J&J consumer health boosts results, even without a key plant

Johnson & Johnson ($JNJ) has been working for nearly four years to overcome manufacturing problems at its key over-the-counter products plant in the U.S. and get the facility reopened. In a new sign that it is getting those problems behind it, even before the plant reopens, the drugmaker says the OTC unit posted a nearly 20% jump in U.S. sales last year as it got products like Tylenol and Motrin back in the hands of consumers.

The New Brunswick, NJ-based pharma and consumer products company saw some big improvements in drug sales as well: a 10.9% jump for the full year to $28.1 billion. In reporting its fourth-quarter year-end results, the company said sales of Tylenol and Motrin, as well as upper respiratory over-the-counter (OTC) products, provided a key helping hand.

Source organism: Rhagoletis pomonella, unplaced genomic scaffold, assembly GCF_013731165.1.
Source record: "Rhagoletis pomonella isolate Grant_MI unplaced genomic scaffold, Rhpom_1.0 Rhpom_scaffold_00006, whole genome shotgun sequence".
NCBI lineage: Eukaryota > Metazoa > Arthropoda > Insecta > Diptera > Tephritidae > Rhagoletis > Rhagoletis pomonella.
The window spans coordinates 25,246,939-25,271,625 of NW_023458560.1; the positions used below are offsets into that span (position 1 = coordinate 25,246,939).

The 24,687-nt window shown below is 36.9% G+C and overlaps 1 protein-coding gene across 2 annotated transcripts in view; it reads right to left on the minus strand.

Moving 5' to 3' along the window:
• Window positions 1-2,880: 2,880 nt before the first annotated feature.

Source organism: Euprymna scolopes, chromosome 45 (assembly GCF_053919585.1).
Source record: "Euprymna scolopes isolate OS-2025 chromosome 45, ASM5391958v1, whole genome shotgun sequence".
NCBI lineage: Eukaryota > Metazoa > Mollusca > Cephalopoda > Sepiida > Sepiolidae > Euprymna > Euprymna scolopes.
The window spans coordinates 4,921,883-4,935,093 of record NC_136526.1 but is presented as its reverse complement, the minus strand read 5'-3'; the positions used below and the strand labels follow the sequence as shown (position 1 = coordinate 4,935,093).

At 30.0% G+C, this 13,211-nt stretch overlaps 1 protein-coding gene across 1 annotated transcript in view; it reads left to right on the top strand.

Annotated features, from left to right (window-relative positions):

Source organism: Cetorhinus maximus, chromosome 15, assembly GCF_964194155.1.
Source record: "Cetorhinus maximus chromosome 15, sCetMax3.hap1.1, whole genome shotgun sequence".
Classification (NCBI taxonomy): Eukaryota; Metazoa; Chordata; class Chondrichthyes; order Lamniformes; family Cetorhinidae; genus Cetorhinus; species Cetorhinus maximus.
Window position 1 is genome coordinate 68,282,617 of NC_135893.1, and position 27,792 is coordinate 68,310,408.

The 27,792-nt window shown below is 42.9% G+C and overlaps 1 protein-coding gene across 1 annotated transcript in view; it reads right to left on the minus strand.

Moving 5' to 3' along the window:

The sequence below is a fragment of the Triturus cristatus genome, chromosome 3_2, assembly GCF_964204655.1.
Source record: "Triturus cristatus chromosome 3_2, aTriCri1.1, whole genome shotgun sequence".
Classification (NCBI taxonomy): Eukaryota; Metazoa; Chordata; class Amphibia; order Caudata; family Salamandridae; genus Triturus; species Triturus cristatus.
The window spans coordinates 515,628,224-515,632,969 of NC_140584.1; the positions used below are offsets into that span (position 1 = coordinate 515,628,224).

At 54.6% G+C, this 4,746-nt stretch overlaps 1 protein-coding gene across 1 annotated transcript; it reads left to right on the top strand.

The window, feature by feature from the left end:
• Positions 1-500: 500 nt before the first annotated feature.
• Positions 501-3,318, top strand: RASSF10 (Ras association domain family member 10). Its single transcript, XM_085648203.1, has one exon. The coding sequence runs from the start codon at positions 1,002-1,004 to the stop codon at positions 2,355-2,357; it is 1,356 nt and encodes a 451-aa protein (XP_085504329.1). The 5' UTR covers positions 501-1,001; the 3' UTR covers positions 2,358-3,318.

McNeil Consumer Healthcare in April 2010 closed its main OTC plant in Fort Washington, PA, and later signed a consent decree with the FDA for it and two other facilities after it had to recall millions of products, including Tylenol and Motrin. It has since spent more than $100 million to upgrade the Fort Washington facility, while boosting production at a couple of other facilities to do its best to keep popular consumer products available. The company had hoped to get the Fort Washington facility reopened last year.

Alex Gorsky

CEO Alex Gorsky told analysts in a call Tuesday that the company had strengthened and streamlined its supply chain to meet demand for OTC products and "as we work to bring our plants fully back online, we've executed all of the milestones to date in our FDA consent decree."

While progress may be visible in top line results, problems with manufacturing quality continue to plague J&J's consumer healthcare operations globally. As recently as September it recalled 200,000 bottles of its concentrated Motrin infants' drops after plastic particles were detected in the API. South Korea last year launched an investigation after J&J's Janssen unit there released some Children's Tylenol products that contained excessive levels of acetaminophen.

- here's the release
- read SeekingAlpha's transcript of the analyst call